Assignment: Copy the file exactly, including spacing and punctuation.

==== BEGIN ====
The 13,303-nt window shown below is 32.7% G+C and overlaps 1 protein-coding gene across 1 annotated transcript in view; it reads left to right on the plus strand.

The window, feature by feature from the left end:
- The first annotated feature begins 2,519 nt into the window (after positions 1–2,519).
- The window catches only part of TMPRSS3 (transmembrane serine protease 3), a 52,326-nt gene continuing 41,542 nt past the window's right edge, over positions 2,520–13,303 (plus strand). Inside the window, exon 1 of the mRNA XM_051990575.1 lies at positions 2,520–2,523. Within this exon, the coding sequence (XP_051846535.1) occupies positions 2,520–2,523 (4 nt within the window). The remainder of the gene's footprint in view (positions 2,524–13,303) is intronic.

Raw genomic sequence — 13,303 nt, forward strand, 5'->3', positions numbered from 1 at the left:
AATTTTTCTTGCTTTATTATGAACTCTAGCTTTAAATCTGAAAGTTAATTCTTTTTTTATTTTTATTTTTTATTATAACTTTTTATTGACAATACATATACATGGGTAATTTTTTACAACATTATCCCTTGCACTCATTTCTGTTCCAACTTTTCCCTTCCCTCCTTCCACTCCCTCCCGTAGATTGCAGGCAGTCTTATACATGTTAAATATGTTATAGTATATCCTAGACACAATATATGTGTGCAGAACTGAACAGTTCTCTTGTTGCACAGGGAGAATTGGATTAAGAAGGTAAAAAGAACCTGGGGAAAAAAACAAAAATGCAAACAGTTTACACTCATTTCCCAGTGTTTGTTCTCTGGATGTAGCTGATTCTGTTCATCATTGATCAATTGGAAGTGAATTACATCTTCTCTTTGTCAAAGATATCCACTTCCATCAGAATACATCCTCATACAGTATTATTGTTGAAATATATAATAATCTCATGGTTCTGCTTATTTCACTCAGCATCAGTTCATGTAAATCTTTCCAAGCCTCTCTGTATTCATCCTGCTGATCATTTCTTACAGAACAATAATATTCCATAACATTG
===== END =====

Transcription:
The 13,303-nt window shown below is 32.7% G+C and overlaps 1 protein-coding gene across 1 annotated transcript in view; it reads left to right on the plus strand.

The window, feature by feature from the left end:
- The first annotated feature begins 2,519 nt into the window (after positions 1–2,519).
- The window catches only part of TMPRSS3 (transmembrane serine protease 3), a 52,326-nt gene continuing 41,542 nt past the window's right edge, over positions 2,520–13,303 (plus strand). Inside the window, exon 1 of the mRNA XM_051990575.1 lies at positions 2,520–2,523. Within this exon, the coding sequence (XP_051846535.1) occupies positions 2,520–2,523 (4 nt within the window). The remainder of the gene's footprint in view (positions 2,524–13,303) is intronic.

Raw genomic sequence — 13,303 nt, forward strand, 5'->3', positions numbered from 1 at the left:
AATTTTTCTTGCTTTATTATGAACTCTAGCTTTAAATCTGAAAGTTAATTCTTTTTTTATTTTTATTTTTTATTATAACTTTTTATTGACAATACATATACATGGGTAATTTTTTACAACATTATCCCTTGCACTCATTTCTGTTCCAACTTTTCCCTTCCCTCCTTCCACTCCCTCCCGTAGATTGCAGGCAGTCTTATACATGTTAAATATGTTATAGTATATCCTAGACACAATATATGTGTGCAGAACTGAACAGTTCTCTTGTTGCACAGGGAGAATTGGATTAAGAAGGTAAAAAGAACCTGGGGAAAAAAACAAAAATGCAAACAGTTTACACTCATTTCCCAGTGTTTGTTCTCTGGATGTAGCTGATTCTGTTCATCATTGATCAATTGGAAGTGAATTACATCTTCTCTTTGTCAAAGATATCCACTTCCATCAGAATACATCCTCATACAGTATTATTGTTGAAATATATAATAATCTCATGGTTCTGCTTATTTCACTCAGCATCAGTTCATGTAAATCTTTCCAAGCCTCTCTGTATTCATCCTGCTGATCATTTCTTACAGAACAATAATATTCCATAACATTG